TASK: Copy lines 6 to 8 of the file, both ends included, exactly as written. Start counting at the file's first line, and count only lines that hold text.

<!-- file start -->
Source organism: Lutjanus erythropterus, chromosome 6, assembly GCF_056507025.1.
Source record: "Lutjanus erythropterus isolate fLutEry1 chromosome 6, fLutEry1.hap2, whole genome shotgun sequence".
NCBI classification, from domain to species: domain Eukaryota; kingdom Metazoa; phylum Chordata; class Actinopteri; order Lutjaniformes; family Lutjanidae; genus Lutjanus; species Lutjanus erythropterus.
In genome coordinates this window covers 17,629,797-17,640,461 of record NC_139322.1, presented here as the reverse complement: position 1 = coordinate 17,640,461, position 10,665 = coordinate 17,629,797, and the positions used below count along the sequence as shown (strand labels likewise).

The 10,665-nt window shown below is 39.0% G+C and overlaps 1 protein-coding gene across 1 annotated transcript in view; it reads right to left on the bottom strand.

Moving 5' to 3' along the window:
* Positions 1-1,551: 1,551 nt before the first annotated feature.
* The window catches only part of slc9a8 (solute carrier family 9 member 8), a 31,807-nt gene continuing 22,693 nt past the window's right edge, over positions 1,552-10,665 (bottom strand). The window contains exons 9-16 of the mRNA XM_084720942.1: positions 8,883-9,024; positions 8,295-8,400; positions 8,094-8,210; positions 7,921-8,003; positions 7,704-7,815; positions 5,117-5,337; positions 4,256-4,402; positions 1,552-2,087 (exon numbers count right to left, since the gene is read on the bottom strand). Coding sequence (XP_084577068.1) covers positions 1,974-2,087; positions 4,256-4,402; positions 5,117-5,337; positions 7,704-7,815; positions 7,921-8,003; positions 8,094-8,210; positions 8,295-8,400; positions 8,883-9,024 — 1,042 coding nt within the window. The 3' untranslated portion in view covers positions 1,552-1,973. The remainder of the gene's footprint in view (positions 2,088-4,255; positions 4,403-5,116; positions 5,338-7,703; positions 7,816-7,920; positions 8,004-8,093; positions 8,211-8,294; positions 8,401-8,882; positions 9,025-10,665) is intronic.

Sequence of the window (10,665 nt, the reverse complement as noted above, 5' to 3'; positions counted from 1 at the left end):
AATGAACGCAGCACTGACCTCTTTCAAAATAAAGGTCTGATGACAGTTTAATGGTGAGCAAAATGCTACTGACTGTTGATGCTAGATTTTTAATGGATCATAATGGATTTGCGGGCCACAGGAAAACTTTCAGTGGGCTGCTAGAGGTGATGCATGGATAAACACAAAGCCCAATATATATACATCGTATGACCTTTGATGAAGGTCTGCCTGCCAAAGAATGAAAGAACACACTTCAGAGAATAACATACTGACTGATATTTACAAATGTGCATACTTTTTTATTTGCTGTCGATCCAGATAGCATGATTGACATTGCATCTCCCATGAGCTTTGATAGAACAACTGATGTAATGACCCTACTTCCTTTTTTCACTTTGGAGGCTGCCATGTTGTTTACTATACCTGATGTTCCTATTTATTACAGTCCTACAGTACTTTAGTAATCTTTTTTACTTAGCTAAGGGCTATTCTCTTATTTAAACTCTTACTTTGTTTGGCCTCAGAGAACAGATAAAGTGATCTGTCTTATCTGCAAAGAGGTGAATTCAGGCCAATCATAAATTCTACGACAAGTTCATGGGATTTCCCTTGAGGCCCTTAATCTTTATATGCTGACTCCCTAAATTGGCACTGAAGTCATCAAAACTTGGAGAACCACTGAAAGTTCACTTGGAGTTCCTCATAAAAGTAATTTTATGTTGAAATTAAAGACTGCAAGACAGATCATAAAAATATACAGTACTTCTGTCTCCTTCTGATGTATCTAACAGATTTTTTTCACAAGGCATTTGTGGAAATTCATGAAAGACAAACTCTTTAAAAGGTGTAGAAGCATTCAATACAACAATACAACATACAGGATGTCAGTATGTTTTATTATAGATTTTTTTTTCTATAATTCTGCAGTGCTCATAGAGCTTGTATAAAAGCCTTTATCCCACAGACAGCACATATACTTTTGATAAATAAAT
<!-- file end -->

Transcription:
Moving 5' to 3' along the window:
* Positions 1-1,551: 1,551 nt before the first annotated feature.
* The window catches only part of slc9a8 (solute carrier family 9 member 8), a 31,807-nt gene continuing 22,693 nt past the window's right edge, over positions 1,552-10,665 (bottom strand). The window contains exons 9-16 of the mRNA XM_084720942.1: positions 8,883-9,024; positions 8,295-8,400; positions 8,094-8,210; positions 7,921-8,003; positions 7,704-7,815; positions 5,117-5,337; positions 4,256-4,402; positions 1,552-2,087 (exon numbers count right to left, since the gene is read on the bottom strand). Coding sequence (XP_084577068.1) covers positions 1,974-2,087; positions 4,256-4,402; positions 5,117-5,337; positions 7,704-7,815; positions 7,921-8,003; positions 8,094-8,210; positions 8,295-8,400; positions 8,883-9,024 — 1,042 coding nt within the window. The 3' untranslated portion in view covers positions 1,552-1,973. The remainder of the gene's footprint in view (positions 2,088-4,255; positions 4,403-5,116; positions 5,338-7,703; positions 7,816-7,920; positions 8,004-8,093; positions 8,211-8,294; positions 8,401-8,882; positions 9,025-10,665) is intronic.